Researchers from the University of York, in the UK say it’s time to move on from asking if acupuncture is more effective than placebo.

First, the details.

  • They reviewed the evidence supporting acupuncture for the most commonly occurring forms of chronic pain (back, knee, and head).
  • 8 systematic reviews with meta-analyses of pooled data were included.

And, the results.

  • Short-term outcomes
    • Acupuncture was significantly better than sham for back pain, knee pain, and headache.
  • Longer-term outcomes (6 to12 months)
    • Acupuncture was significantly more effective for knee pain and tension-type headache but inconsistent for back pain (one positive and one inconclusive study).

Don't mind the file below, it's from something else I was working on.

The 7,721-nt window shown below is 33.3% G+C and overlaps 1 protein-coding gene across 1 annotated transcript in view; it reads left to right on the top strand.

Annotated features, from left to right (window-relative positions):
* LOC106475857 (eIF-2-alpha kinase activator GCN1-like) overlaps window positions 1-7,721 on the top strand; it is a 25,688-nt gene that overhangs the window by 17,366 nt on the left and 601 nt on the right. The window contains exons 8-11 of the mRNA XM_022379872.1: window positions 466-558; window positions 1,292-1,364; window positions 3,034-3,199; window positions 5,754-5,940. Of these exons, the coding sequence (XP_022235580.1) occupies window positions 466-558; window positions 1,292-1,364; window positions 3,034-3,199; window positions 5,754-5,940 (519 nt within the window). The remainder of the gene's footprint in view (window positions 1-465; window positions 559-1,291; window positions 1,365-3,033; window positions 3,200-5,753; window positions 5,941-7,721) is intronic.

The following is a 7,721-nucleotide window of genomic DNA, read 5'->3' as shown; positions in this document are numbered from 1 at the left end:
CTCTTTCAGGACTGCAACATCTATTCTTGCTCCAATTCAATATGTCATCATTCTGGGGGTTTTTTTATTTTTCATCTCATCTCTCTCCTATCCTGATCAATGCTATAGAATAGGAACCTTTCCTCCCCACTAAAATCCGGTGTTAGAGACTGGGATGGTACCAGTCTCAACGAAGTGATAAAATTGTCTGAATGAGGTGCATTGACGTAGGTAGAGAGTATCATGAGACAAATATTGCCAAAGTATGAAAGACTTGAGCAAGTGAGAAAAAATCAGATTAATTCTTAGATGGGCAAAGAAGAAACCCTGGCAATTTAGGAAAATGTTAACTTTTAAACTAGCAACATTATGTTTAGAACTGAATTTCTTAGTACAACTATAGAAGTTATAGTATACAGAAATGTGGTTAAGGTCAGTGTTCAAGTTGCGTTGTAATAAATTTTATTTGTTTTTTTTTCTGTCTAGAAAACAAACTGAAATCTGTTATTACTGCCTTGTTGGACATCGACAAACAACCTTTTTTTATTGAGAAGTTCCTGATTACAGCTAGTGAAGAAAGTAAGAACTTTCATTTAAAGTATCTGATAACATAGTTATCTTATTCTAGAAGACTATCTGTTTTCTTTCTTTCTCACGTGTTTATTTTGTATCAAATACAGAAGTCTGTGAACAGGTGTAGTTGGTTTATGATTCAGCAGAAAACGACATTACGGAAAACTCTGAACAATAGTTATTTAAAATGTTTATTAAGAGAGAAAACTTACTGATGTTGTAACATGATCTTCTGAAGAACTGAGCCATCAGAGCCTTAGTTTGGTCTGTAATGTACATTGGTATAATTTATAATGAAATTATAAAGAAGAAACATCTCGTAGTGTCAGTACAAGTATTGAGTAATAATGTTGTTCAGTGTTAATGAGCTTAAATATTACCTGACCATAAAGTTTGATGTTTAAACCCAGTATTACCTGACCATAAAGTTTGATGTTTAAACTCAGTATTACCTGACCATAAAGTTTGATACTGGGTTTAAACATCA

• In general, the differences between treatments were relatively small.

The bottom line?

The authors concluded, “The accumulating evidence from recent reviews suggests that acupuncture is more than a placebo for commonly occurring chronic pain conditions.”

They continue, “If this conclusion is correct, then we ask the question: is it now time to shift research priorities away from asking placebo-related questions and shift toward asking more practical questions about whether the overall benefit is clinically meaningful and cost-effective?”

At least 2 other studies from the same university suggest, “For persistent non-specific low back pain, acupuncture appears to provide a modest benefit to health, at a relatively minor extra cost to the UK healthcare system.”

1/15/10 21:32 JR

Hi, I’m JR

John Russo, Jr., PharmD, is president of The MedCom Resource, Inc. Previously, he was senior vice president of medical communications at, a complementary and alternative medicine website.